Alan Stubbs: Why David Gray called time on Hibs playing days - and I know what he'll bring as coach
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Former boss Alan Stubbs, the man who signed him for the Easter Road club in July 2014 and was ensured a place in the club’s history books two years later when his captain popped up to head home Liam Henderson’s corner to win the Scottish Cup, says he was saddened to hear that the on-field leader had decided to retire from playing. However, he said the way Gray threw everything into training and playing probably cost him a few extra years in the end.
“I think one of the reasons he has probably had to call time is that he is so honest,” said Stubbs. “He will know what he is capable of and if he can’t get to the levels he demands of himself and others, then he will have made the difficult decision to stop.
“He is not someone who gives 50 per cent in training. In games he always gives 100 per cent and he is like that in training as well. I know there have been times when he hasn’t been right but he has still thrown himself forward to help the team if he was needed and he has got through it because of his attitude. Unfortunately, though, there are only so many times you can do that.
“He has been great, and when I was there I know there were certainly times, quite a few times, when he was borderline but he stepped forward and did a job for us and, although you don’t realise that until later on, that tends to come back to bite you on the bottom.
“Eventually, those injuries take their toll and the last year has been one of those times when, probably because of those times, he hasn’t played as much as he would have liked to.”
In his final season, he made just five appearances, two in the Premiership, and three in the group stages of the League Cup, where he netted the winner against Forfar to help see the side through to the knockout rounds without dropping a point.
But, with the majority of the campaign spent on the bench, aged 33, Gray announced that he is stepping down to join manager Jack Ross’ coaching team.
“First and foremost, it’s a shame that he has had to call time on his playing career but, knowing him the way I do, he was an all or nothing guy and he played like that and he trained like that,” continued Stubbs. “David is a very honest professional and I think he has got to the stage where, unfortunately, he realises that he maybe can’t perform at the level that he knows he needs to and that will have been difficult for him.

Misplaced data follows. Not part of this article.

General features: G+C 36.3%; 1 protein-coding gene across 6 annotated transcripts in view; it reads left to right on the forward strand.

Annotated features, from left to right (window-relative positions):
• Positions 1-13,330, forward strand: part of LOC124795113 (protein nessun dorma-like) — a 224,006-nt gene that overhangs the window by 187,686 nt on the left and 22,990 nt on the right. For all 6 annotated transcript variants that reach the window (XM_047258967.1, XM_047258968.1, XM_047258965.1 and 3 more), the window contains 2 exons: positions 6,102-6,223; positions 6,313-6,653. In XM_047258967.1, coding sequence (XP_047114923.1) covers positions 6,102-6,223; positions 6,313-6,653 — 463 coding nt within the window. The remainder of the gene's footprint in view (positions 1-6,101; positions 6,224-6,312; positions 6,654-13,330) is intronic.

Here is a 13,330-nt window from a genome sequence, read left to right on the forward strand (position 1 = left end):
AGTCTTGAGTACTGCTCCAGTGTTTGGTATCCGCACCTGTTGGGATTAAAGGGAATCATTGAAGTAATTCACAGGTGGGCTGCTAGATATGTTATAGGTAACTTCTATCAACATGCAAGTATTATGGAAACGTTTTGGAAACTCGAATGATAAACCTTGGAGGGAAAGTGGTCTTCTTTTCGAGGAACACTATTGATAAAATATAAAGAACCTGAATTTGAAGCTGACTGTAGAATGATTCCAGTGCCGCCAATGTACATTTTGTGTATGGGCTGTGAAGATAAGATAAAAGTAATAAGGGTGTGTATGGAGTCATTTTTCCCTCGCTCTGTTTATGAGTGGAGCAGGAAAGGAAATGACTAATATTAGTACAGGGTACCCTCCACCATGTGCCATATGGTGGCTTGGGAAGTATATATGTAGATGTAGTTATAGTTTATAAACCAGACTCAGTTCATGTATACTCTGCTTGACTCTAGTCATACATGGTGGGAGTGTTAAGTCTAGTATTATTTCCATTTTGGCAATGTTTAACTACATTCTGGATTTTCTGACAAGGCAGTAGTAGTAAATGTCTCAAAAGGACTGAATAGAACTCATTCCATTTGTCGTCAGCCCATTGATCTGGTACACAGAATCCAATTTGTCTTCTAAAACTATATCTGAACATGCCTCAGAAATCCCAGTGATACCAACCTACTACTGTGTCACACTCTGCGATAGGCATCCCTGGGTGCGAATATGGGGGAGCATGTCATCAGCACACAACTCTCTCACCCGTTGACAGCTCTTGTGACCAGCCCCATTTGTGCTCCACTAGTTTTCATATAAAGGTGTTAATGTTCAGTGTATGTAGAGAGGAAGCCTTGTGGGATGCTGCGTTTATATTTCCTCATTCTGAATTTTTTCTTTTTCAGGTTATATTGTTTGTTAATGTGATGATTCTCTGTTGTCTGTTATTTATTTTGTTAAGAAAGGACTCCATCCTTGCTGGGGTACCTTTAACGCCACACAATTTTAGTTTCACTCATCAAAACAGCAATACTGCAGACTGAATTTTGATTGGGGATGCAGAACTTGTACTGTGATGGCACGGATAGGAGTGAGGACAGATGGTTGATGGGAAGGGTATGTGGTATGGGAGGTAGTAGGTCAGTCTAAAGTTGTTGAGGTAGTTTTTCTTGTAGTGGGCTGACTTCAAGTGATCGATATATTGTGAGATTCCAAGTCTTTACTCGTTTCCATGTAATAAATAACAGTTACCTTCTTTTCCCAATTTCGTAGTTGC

“He is lucky that he has ended one chapter and he has started another one straight away. It won’t be easy for him and it will take him some time to adjust but he has a great opportunity and I can see why he has been offered the role. He is a great ambassador, not just for the football club but for himself as well and he will get the utmost respect from the players.”
However, Stubbs has warned the former Manchester United trainee that while the residual respect he has earned in his years as a player and captain, will help, it will only buy him so much time if he does not impress with his day-to-day coaching.
“That respect will only last for so long and then he will be judged on his coaching alone. That’s how quickly it will change.
“As a player he pushed himself to the extreme, even in training, there was never any holding back and, as a coach, he will expect that of the players. If the players respond then he could be very really successful but he will have to decide what kind of coach he wants to be.
“There were times when he was grumpy but you can’t just shout at players now, the days of the hairdryer treatment are gone, so he has to figure out the best way to man-manage and work out his own strengths and weaknesses.”
Stubbs says anyone who saw the cup winner turn up at supporters’ functions in the days after the cup success will testify that he knows how to enjoy himself. But it is always a case of right time, right place.
“He is never the loudest or most outgoing, there is a good seriousness to David,” added his former gaffer. “And, he will be a useful link between the manager and the players and the fact he knows them all so well can help him but the difficult bit now is understanding that he can’t always be their mate, which he has been now for a long time. He will now be part of the decision making.
“If you’re doing your coaching badges or making that transition from playing to coaching the most daunting thing can be stepping out in front of your peers.
“It takes time to build that confidence. But if could offer him one piece of advice it would be to take as many coaching sessions as he can because you don’t get much time before people start making judgements and it won’t matter if he was a great team-mate or captain or if he scored the cup final goal, from now on it is all about what he does as a coach.”